If any beneficiary passes away before they receive all of the death benefits, then any of the life insurance death benefits remaining goes back to the insurance company unless there is a set period of time for that annuity. In that case, all leftover amounts of the death benefits will be forwarded to the beneficiaries.

Specific Income Payout

This is another type of payout that also allows family members to get a set of installment payments every month over a certain time period. It’s also a great way for families that work with financial advisors to make sure none of their death benefits diminish too fast. When this option is chosen, all of the money from the death benefits is put into an account that earns interest by the insurance company.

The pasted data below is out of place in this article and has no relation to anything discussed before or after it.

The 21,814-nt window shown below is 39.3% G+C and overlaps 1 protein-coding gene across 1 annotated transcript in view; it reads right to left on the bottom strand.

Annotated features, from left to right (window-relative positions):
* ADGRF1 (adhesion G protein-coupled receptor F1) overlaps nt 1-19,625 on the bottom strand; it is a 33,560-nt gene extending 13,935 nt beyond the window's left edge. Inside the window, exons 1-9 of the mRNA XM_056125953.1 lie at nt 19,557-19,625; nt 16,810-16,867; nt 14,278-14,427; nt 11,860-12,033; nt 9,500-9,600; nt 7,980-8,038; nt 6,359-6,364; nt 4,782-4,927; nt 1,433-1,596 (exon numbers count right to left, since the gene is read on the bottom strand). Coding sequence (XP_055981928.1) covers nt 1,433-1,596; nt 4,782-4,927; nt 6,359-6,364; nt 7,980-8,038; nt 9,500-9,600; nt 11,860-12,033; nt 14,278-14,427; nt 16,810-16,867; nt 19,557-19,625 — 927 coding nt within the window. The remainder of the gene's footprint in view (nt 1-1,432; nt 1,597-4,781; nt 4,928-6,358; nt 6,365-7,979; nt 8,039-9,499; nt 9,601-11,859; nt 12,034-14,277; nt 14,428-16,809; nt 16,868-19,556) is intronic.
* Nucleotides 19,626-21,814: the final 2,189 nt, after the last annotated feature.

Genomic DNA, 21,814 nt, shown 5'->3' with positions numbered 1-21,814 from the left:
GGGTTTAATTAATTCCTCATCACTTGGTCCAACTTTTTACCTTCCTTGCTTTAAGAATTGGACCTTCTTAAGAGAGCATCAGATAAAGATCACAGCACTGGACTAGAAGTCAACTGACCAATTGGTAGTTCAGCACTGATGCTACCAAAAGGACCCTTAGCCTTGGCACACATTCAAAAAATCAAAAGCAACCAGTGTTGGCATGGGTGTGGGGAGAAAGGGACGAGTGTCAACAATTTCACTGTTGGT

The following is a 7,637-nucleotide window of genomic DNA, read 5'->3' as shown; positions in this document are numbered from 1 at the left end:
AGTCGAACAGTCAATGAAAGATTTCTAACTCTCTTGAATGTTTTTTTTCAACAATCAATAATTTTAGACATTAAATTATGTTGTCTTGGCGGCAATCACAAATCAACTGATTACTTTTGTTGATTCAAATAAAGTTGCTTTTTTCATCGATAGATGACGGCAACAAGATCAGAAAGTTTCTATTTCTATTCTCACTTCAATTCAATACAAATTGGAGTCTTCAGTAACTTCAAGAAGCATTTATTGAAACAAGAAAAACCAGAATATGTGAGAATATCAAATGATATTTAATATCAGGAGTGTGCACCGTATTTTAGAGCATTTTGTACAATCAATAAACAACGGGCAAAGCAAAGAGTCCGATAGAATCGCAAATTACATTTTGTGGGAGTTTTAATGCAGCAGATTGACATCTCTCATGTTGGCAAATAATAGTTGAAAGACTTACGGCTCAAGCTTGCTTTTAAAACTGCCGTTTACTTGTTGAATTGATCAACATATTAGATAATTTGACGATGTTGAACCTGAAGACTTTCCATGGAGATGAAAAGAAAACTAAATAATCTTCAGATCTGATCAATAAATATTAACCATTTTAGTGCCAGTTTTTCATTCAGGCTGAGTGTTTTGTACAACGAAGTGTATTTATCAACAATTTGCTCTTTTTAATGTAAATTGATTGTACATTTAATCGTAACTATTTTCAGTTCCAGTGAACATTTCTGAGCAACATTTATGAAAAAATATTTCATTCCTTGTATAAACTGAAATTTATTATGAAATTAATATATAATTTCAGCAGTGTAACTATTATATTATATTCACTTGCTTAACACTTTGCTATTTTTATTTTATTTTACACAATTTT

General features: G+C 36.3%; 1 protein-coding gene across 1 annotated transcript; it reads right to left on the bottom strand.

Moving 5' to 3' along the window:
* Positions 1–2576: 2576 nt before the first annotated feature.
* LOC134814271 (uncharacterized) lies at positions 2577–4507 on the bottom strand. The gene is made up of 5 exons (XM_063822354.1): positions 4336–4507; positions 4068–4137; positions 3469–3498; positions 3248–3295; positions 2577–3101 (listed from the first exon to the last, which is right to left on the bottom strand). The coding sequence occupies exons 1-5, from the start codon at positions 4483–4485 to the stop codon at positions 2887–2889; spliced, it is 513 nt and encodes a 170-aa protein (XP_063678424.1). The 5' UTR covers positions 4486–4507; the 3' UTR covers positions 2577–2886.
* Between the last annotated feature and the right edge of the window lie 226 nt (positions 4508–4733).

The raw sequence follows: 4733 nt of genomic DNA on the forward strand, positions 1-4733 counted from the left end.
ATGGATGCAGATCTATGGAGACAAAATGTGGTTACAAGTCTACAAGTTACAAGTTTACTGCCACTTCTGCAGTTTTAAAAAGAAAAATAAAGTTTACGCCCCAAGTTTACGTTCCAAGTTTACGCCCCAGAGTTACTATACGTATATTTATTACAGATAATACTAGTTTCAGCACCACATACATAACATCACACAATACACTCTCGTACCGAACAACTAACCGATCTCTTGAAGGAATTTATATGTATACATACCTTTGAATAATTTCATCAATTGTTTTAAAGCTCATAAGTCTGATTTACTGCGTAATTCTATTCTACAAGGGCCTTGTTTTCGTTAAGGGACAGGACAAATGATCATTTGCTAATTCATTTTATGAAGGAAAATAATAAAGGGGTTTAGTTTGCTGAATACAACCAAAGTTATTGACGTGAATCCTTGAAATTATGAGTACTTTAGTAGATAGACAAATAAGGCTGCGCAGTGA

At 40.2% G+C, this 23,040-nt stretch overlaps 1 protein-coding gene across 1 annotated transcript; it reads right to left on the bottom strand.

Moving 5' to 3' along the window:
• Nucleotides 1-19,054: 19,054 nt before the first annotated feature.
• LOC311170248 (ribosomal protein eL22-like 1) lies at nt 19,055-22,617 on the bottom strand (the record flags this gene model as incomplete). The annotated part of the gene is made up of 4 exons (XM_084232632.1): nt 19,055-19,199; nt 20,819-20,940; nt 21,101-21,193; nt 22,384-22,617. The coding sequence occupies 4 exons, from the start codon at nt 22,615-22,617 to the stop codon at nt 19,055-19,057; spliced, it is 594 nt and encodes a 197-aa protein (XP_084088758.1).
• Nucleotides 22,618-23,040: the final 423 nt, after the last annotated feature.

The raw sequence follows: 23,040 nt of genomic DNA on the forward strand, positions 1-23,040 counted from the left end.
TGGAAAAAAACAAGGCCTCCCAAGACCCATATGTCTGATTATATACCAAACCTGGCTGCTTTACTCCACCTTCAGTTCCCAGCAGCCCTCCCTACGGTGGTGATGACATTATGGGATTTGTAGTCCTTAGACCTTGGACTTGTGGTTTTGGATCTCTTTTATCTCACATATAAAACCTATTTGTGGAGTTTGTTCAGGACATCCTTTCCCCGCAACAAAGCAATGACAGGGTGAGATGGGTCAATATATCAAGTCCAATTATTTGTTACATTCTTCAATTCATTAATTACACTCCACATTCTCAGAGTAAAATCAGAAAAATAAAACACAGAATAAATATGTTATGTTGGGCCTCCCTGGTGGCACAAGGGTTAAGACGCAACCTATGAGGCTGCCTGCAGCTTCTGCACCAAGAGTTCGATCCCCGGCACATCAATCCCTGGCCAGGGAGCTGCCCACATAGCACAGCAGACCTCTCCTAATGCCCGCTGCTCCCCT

However, you should know that the interest amount that’s earned on the balance is subject to income tax.

Retained Asset Account

With this option, the insurance company puts the death benefits into an account that accrues interest, and gives a checkbook to the family members who want to access it. With this option, the insurance company can guarantee any amount of accrued balance in that account, however, the interest, like the previous option, is subject to income tax.

Lump-Sum Payout

This last option is the most common for many, where the beneficiaries will receive the entire death benefits in a single lump sum. However, if the family members don’t manage that money well ( generally by working with a financial planner) it can quickly be depleted.